While I have never been in the habit of quoting Kadir to bolster any of my arguments, the themes of this particular post of his is something I can get behind. Anyone who had any real knowledge of the mood on the ground would have paid attention to William Case’sperceptive article on the chances of Pakatan Rakyat claiming the throne in Putrajaya. Optimism usually gets the better of us.
The Chinese/Malay dialectic although it plays well in the race discourse is really a minor narrative in the goal of ‘ubahing’ Malaysia. The greater story is the class divisions in the Malay community that translates to the rural/urban divide of the voting patterns in the Malay polity.
The one thing Umno has proved with this election is that it can retain the federal government without the aid of the ‘others’. Until the others lose the demographic game, the best we can hope for is that urban areas will always be the base for a supposed multiracial alliance.
It is pointless to warn against “racialising” Malaysian politics as long as a greater minority group is aligning itself with a faction of the Malay polity whose aspirations are at odds with the racial dogma of the current ruling Malay elite that holds sway with the rural Malay population.
The moral and intellectual bankruptcy of 1Malaysia and Bangsa Malaysia demagoguery is demonstrated with the reality that people have always voted across racial lines when supporting the alliance of their choice and of course the agendas of opposition political parties and their targeted racial demographics.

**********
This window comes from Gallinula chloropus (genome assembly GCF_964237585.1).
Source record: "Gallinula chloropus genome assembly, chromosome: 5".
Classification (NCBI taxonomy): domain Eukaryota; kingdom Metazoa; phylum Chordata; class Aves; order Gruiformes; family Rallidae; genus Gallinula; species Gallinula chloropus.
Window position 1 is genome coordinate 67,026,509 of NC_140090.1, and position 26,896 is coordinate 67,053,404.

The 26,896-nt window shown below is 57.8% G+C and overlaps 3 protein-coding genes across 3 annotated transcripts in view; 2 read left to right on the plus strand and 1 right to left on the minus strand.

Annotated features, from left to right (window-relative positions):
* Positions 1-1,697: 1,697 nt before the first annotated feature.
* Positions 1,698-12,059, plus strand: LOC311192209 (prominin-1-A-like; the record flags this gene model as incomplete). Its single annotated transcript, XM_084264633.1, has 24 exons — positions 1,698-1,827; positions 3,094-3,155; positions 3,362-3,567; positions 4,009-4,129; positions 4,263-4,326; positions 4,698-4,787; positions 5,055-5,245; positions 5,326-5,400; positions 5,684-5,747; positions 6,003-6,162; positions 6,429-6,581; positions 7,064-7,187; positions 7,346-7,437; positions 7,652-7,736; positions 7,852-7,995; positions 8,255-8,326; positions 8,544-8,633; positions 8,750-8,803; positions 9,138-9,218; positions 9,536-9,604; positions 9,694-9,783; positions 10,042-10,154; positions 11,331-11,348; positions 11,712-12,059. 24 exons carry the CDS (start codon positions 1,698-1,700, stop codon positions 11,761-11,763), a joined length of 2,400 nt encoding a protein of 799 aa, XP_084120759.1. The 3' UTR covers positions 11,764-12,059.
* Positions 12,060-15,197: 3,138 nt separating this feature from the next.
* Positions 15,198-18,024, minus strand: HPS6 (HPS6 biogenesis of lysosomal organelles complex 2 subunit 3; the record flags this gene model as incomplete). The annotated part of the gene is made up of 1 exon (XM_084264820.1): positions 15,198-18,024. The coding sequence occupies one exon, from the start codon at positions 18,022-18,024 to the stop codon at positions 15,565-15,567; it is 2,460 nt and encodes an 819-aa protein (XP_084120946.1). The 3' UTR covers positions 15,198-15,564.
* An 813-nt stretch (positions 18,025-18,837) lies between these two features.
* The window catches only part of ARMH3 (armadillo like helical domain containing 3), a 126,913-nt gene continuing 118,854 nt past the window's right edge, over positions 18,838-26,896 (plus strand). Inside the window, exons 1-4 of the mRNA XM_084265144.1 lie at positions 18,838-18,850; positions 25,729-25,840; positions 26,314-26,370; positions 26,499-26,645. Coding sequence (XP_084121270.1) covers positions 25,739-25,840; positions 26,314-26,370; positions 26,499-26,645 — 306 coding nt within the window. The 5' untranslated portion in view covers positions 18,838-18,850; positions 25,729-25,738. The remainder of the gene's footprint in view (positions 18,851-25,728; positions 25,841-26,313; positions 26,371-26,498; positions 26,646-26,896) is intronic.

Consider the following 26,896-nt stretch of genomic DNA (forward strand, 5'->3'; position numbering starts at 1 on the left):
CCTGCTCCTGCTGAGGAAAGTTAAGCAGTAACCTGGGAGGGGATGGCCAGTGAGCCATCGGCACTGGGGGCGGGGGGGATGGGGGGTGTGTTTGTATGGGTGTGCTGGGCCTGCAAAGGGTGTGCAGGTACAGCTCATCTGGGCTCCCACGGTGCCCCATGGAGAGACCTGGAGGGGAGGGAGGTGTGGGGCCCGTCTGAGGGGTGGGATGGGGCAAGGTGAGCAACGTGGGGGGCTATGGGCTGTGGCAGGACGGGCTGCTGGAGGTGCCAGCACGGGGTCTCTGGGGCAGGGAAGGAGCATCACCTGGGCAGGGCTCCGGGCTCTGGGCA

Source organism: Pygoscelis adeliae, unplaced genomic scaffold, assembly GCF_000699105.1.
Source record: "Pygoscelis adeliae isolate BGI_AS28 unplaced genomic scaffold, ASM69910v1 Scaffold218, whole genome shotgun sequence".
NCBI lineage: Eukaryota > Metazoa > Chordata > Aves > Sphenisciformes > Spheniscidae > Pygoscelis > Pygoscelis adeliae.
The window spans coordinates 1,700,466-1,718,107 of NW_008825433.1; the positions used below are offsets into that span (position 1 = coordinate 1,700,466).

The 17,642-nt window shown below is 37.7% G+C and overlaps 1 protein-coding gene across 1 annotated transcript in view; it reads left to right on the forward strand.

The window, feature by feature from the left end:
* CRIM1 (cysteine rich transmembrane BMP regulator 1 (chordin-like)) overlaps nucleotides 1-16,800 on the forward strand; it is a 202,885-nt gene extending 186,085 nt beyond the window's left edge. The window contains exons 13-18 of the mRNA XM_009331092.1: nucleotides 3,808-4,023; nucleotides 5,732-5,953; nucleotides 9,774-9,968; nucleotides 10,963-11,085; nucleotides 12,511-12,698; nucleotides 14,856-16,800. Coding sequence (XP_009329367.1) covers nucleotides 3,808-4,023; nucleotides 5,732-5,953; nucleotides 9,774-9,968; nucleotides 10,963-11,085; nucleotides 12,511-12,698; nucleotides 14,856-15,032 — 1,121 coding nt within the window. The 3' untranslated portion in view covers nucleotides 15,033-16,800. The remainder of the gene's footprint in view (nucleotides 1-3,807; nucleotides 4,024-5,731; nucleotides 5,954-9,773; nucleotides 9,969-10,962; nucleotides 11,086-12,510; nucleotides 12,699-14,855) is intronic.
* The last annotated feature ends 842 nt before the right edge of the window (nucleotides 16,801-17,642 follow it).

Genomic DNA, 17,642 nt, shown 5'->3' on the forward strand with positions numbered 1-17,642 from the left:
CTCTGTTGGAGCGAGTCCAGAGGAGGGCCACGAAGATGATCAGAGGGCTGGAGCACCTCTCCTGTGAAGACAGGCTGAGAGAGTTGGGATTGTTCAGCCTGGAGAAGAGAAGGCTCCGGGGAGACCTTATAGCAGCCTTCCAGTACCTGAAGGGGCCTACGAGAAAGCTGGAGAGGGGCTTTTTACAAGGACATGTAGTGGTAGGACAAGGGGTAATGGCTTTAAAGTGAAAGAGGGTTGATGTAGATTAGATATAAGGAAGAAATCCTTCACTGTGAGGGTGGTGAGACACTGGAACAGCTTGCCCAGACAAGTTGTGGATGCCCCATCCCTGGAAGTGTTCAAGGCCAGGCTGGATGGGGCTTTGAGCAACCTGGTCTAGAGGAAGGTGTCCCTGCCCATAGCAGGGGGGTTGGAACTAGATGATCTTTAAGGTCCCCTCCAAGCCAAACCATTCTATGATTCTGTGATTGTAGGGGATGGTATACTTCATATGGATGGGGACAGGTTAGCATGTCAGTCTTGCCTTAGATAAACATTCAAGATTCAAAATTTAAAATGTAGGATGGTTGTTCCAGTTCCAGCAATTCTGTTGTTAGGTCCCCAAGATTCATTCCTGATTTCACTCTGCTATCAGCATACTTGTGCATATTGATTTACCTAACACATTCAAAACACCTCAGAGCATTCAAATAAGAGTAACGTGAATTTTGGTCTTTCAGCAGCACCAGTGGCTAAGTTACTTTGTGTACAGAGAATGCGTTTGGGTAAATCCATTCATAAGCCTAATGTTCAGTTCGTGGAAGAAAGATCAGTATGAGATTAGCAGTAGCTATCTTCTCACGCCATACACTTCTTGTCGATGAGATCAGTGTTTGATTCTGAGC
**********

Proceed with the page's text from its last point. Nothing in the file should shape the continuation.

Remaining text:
However, the reality is that the aspirations of a sizeable section of a multiracial urban population are in conflict with a dominant Malay rural electorate. Therefore, it is a racial game played on many levels but which always revolve around the Malay community. In fact I would argue that barring the possible retributive design of the federal government on the Chinese community, what this election has done is once and for all define the conflict in the context of the Malay community.
Simmering class tensions
Former prime minister Dr Mahathir Mohamad knows his audience well. This is why he was screaming his head off stirring the racial and religious pot and throwing his support behind racist candidates like Ibrahim Ali and Zulkifli Noordin.
The fact that these two lost, is something any right-thinking Malaysian can take comfort in but I do wonder if Zulkifli had stuck to his Kulim-Bandar Baru seat, would he have delivered it to BN since BN did win this seat? I hope that even if he stood there, voters there would have rejected him as they did Ibrahim Ali in Pasir Mas for whatever reasons.
However, it all goes back to the simmering class tensions within the Malay community that Umno has managed to keep a lid on by its use of gerrymandering, creation of instant citizens, racial/religious fear-mongering and of course the handout culture. Ironically, these are the very measures that would break the camel’s back in the eventual class struggle that would spill onto the streets in the near future.
It is pointless for Umno to attempt reconciliation with not only the Chinese community but also anyone who voted for Pakatan merely because the aspirations that divide the various Malaysian communities are the very ones that Umno seeks to propagate.
Unless Umno manages to reconcile the aspirations of those Malays who have rejected Umno and those who believe in the system Umno continues to propagate, eventually Umno will face a Malay tsunami.